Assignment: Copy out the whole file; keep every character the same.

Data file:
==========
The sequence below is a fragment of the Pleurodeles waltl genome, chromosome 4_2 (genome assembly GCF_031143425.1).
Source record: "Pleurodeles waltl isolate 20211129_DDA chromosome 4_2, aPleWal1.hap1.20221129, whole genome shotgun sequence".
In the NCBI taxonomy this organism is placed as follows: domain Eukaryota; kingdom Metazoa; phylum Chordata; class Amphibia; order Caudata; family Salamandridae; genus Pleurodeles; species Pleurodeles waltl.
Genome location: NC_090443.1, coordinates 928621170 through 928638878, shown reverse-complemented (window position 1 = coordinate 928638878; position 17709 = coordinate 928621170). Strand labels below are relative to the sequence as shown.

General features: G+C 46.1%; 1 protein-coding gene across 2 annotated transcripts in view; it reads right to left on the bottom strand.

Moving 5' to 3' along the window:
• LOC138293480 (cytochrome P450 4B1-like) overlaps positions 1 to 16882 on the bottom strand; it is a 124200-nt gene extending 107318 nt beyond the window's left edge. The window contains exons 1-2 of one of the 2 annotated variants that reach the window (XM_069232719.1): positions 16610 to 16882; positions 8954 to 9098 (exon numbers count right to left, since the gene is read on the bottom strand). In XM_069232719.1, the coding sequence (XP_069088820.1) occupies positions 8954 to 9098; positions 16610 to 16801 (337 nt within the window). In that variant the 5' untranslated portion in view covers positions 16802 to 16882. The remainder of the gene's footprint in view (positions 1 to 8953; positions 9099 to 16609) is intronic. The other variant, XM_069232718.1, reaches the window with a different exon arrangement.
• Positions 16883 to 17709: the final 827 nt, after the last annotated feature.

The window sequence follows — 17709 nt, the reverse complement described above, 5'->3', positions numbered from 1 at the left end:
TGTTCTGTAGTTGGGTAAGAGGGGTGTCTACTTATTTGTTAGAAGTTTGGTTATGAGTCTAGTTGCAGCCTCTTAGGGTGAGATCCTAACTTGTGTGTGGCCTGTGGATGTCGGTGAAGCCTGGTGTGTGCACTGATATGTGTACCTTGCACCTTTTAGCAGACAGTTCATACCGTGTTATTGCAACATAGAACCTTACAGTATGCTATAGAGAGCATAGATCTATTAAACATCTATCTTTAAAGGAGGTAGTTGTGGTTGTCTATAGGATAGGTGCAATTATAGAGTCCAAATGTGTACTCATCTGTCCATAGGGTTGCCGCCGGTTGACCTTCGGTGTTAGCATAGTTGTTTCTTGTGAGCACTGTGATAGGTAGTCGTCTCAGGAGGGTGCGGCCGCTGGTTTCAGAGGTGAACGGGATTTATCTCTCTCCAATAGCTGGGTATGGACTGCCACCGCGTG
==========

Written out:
The sequence below is a fragment of the Pleurodeles waltl genome, chromosome 4_2 (genome assembly GCF_031143425.1).
Source record: "Pleurodeles waltl isolate 20211129_DDA chromosome 4_2, aPleWal1.hap1.20221129, whole genome shotgun sequence".
In the NCBI taxonomy this organism is placed as follows: domain Eukaryota; kingdom Metazoa; phylum Chordata; class Amphibia; order Caudata; family Salamandridae; genus Pleurodeles; species Pleurodeles waltl.
Genome location: NC_090443.1, coordinates 928621170 through 928638878, shown reverse-complemented (window position 1 = coordinate 928638878; position 17709 = coordinate 928621170). Strand labels below are relative to the sequence as shown.

General features: G+C 46.1%; 1 protein-coding gene across 2 annotated transcripts in view; it reads right to left on the bottom strand.

Moving 5' to 3' along the window:
• LOC138293480 (cytochrome P450 4B1-like) overlaps positions 1 to 16882 on the bottom strand; it is a 124200-nt gene extending 107318 nt beyond the window's left edge. The window contains exons 1-2 of one of the 2 annotated variants that reach the window (XM_069232719.1): positions 16610 to 16882; positions 8954 to 9098 (exon numbers count right to left, since the gene is read on the bottom strand). In XM_069232719.1, the coding sequence (XP_069088820.1) occupies positions 8954 to 9098; positions 16610 to 16801 (337 nt within the window). In that variant the 5' untranslated portion in view covers positions 16802 to 16882. The remainder of the gene's footprint in view (positions 1 to 8953; positions 9099 to 16609) is intronic. The other variant, XM_069232718.1, reaches the window with a different exon arrangement.
• Positions 16883 to 17709: the final 827 nt, after the last annotated feature.

The window sequence follows — 17709 nt, the reverse complement described above, 5'->3', positions numbered from 1 at the left end:
TGTTCTGTAGTTGGGTAAGAGGGGTGTCTACTTATTTGTTAGAAGTTTGGTTATGAGTCTAGTTGCAGCCTCTTAGGGTGAGATCCTAACTTGTGTGTGGCCTGTGGATGTCGGTGAAGCCTGGTGTGTGCACTGATATGTGTACCTTGCACCTTTTAGCAGACAGTTCATACCGTGTTATTGCAACATAGAACCTTACAGTATGCTATAGAGAGCATAGATCTATTAAACATCTATCTTTAAAGGAGGTAGTTGTGGTTGTCTATAGGATAGGTGCAATTATAGAGTCCAAATGTGTACTCATCTGTCCATAGGGTTGCCGCCGGTTGACCTTCGGTGTTAGCATAGTTGTTTCTTGTGAGCACTGTGATAGGTAGTCGTCTCAGGAGGGTGCGGCCGCTGGTTTCAGAGGTGAACGGGATTTATCTCTCTCCAATAGCTGGGTATGGACTGCCACCGCGTG